On television, female superheroes — ranging from Lynda Carter's Wonder Woman to Sarah Michelle Gellar's Buffy The Vampire Slayer and Melissa Benoist's Supergirl — have become something that's fairly accepted. On the big screen, the rise to prominence has been a little slower in coming, though that seems likely to change this June with the release of Wonder Woman.
Introduced as the character in last year's Batman V Superman: Dawn Of Justice, Gal Gadot returns as the Amazon princess under the guiding hand of director Patty Jenkins, who recently took the time to talk about the project with Empire prior to taking to the stage at Wondercon, where she previewed several impressive sequences from the film.
What do you feel makes Gal Gadot the ideal Wonder Woman?
I didn't get to choose her, but boy was I relieved once I realized who she was. That is like a make it or break it thing, who plays these characters. So when I first heard Zack Snyder has cast somebody as Wonder Woman, a movie I had wanted to make for a long time, I was cautious. But then, oh my God, they couldn't have found anybody better in the whole wide world. Just look at Gal Gadot when she smiles or when she meets somebody and shakes their hand. That is the embodiment of Wonder Woman. She is so beautiful and powerful, but kind and generous and thoughtful. She's just an amazing person.
Is it challenging to create an origin story for Wonder Woman when she was already introduced in Batman V Superman: Dawn Of Justice?
It's easier than that sounds, because there are hundreds of years between the films. And, because that story is who she's going to become a long time in the future. I got to look at the story of the beautiful child and character that comes into this world, and there might even be some misconceptions about who she is later on. We may be reading into things in Batman V Superman in the future that aren't necessarily what you think they are. They're making Wonder Woman, and so was I. For me, I felt very supported in this vision.
And what about the things that were established in that film, such as the costume or the music theme?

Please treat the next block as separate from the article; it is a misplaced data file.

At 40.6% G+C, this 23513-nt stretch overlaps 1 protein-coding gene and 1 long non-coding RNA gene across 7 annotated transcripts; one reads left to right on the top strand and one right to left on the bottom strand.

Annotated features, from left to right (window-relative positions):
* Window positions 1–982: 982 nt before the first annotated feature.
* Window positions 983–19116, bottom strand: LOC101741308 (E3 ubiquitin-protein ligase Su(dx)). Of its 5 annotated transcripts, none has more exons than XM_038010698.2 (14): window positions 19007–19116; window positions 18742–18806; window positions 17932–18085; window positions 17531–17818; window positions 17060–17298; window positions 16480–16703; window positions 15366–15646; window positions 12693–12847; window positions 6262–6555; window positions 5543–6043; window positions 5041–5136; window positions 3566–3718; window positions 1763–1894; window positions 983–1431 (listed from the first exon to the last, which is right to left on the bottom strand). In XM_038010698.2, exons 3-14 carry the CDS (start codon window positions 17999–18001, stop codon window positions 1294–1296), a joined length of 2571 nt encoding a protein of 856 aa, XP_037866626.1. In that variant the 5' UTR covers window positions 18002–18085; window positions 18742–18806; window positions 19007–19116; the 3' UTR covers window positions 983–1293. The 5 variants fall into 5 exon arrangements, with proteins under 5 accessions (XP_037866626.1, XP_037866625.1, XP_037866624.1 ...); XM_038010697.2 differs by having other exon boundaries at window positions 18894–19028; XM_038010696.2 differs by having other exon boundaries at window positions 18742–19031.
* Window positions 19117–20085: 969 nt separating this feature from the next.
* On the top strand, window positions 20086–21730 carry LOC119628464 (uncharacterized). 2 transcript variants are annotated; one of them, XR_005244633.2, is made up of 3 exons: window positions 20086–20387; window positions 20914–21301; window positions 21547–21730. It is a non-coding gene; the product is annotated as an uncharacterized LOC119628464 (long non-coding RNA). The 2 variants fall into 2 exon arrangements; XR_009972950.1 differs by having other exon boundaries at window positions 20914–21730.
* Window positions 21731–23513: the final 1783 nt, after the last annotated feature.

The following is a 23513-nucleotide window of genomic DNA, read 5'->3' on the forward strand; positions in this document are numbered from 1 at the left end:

The costume made perfect sense to me. I love that costume, and I love that costume designer. Michael Wilkinson is an amazing costume designer. Because of it's origins, because it had a relationship to the ancient Greek and Roman times, it made sense as a battle armor of somebody who would be coming from there. So, that was very easy. The song is slightly more complicated, because that is the song of a very adult and evolved character. I love that track, but we had to embrace it as a different thing. The story is of who Diana grows into being; you can't just come out of the gate with a song like that for a ten year old.
This film seems to have such a different look than what we've seen in these films so far; the colors not nearly as muted. Why?
It's an origin story, and it's a classic film. For both of those things, it's essentially not modern in the color palates of our times. I was going for brand classic cinema. Also, Wonder Woman is a very colorful character to me. The red and the blue, and just the beauty, and the beauty of the world that she comes from... everything about that asks to make a colorful film.
What's the draw of dealing with god-like characters for you, because you were also involved with Thor for a while?
I think it's an incredibly powerful story to look at. Many other superheroes find themselves in circumstances and become a superhero. In this case, what's so great, is here's an idealistic character similar to Thor, who comes to the world of man and has to observe what's happening with them and make a decision about how to go about it. Interestingly, I had been talking to Warner Bros before I ever got involved with Thor, and that's how the Thor guys knew that I was interested. I was putting out there that there was at kind of superhero film that I would love to do. There was something very similar that I wanted to do with Thor. I will always be grateful to those guys for trying, because — and it should never be this way — it was shocking to some people that a woman was being approached for Thor. But, those guys weren't thinking about that at all, and kudos to them for it. I'm so happy I got my shot now.